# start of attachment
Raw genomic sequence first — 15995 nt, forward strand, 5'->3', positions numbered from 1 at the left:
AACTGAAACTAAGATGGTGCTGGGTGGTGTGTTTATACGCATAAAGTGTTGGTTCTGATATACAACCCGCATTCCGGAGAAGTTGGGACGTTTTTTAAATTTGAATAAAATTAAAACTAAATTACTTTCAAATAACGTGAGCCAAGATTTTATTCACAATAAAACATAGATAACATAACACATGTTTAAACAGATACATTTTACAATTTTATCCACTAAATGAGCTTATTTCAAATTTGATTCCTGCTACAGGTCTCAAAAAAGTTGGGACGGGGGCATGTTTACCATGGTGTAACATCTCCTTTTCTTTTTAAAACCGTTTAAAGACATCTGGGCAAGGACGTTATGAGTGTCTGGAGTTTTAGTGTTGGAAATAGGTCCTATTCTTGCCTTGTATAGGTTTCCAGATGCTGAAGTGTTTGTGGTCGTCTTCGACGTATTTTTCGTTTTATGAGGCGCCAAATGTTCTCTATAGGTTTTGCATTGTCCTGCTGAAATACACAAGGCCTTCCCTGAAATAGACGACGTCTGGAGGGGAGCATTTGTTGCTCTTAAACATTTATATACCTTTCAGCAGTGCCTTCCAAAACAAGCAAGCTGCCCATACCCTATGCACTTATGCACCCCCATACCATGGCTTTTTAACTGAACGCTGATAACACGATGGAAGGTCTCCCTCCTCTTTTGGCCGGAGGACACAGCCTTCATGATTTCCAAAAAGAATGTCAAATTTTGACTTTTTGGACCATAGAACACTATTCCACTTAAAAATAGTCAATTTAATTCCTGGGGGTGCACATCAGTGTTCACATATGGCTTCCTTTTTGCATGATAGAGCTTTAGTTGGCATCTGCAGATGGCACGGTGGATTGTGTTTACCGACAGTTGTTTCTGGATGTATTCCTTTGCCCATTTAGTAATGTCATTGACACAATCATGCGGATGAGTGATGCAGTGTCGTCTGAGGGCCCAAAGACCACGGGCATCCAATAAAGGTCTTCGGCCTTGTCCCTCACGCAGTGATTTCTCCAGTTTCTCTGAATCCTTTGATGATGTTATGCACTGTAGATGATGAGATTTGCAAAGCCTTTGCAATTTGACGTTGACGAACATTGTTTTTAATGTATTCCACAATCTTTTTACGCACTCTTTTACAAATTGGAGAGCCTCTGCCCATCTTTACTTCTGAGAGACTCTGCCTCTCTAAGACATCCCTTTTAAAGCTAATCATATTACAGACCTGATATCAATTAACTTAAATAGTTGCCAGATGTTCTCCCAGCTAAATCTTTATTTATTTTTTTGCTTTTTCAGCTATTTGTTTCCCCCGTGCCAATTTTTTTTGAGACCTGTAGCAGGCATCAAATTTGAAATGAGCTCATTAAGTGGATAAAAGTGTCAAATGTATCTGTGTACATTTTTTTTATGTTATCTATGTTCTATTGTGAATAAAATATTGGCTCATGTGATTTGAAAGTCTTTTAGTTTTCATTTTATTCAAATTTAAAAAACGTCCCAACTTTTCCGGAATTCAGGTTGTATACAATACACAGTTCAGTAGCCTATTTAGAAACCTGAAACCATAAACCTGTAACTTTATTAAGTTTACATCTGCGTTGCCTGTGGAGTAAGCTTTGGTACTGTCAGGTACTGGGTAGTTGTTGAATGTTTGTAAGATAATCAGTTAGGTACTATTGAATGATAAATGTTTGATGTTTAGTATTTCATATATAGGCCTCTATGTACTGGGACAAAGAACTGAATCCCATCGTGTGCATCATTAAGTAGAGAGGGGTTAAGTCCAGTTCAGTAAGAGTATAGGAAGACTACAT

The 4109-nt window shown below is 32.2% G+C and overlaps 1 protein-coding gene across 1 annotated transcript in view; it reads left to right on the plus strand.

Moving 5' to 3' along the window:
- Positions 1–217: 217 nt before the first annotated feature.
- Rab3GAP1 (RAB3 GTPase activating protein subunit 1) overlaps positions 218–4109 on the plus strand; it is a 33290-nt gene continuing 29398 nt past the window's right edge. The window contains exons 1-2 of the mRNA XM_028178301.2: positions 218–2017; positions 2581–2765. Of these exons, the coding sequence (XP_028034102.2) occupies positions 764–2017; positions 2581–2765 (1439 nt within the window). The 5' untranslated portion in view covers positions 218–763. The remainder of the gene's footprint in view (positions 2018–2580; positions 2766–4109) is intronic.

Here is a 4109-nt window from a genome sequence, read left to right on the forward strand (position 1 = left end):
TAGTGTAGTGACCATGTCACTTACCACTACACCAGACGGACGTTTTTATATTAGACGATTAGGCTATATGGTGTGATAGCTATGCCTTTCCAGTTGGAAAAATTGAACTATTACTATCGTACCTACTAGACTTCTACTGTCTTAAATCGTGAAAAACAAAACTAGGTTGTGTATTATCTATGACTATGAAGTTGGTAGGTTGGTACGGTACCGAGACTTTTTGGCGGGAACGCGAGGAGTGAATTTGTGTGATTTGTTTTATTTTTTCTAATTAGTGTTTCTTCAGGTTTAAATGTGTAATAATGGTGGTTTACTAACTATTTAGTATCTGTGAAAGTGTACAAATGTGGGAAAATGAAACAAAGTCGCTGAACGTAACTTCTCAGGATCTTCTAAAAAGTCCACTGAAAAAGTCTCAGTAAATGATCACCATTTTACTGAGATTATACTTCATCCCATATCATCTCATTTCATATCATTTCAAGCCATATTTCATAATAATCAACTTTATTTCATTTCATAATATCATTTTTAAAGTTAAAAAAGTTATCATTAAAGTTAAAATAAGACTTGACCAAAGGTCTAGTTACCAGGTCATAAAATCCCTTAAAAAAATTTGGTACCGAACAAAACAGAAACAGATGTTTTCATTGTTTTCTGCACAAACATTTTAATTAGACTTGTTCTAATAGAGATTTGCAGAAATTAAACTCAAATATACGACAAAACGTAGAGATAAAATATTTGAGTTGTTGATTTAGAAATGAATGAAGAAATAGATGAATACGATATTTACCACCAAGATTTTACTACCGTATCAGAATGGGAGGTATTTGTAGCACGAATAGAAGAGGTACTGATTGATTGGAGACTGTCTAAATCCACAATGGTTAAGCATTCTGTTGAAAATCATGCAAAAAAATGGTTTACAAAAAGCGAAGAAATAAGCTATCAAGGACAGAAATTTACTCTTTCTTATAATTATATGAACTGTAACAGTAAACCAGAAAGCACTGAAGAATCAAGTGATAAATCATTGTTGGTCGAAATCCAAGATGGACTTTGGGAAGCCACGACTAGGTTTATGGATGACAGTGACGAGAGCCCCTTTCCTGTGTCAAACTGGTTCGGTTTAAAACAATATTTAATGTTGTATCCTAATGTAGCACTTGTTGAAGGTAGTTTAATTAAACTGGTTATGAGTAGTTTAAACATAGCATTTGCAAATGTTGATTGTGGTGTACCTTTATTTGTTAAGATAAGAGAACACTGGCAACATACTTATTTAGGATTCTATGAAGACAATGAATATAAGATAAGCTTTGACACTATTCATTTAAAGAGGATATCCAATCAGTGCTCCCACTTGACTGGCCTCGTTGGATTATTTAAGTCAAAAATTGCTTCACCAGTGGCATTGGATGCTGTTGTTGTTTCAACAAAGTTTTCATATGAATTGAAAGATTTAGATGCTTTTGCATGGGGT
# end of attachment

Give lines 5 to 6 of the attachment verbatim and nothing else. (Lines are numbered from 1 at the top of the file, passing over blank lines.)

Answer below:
- Positions 1–217: 217 nt before the first annotated feature.
- Rab3GAP1 (RAB3 GTPase activating protein subunit 1) overlaps positions 218–4109 on the plus strand; it is a 33290-nt gene continuing 29398 nt past the window's right edge. The window contains exons 1-2 of the mRNA XM_028178301.2: positions 218–2017; positions 2581–2765. Of these exons, the coding sequence (XP_028034102.2) occupies positions 764–2017; positions 2581–2765 (1439 nt within the window). The 5' untranslated portion in view covers positions 218–763. The remainder of the gene's footprint in view (positions 2018–2580; positions 2766–4109) is intronic.